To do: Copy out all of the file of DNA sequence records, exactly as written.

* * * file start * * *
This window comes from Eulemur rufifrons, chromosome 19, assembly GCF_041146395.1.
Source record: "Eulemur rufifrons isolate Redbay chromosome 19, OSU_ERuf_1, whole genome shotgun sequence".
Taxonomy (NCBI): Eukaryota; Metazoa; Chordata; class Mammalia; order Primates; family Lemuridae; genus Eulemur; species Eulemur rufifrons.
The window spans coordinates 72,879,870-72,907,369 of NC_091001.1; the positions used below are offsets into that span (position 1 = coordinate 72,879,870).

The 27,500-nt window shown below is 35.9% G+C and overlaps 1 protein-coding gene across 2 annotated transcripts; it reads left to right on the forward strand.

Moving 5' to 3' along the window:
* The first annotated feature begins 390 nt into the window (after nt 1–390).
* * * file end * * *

This window comes from Eulemur rufifrons, chromosome 19, assembly GCF_041146395.1.
Source record: "Eulemur rufifrons isolate Redbay chromosome 19, OSU_ERuf_1, whole genome shotgun sequence".
Taxonomy (NCBI): Eukaryota; Metazoa; Chordata; class Mammalia; order Primates; family Lemuridae; genus Eulemur; species Eulemur rufifrons.
The window spans coordinates 72,879,870-72,907,369 of NC_091001.1; the positions used below are offsets into that span (position 1 = coordinate 72,879,870).

The 27,500-nt window shown below is 35.9% G+C and overlaps 1 protein-coding gene across 2 annotated transcripts; it reads left to right on the forward strand.

Moving 5' to 3' along the window:
* The first annotated feature begins 390 nt into the window (after nt 1–390).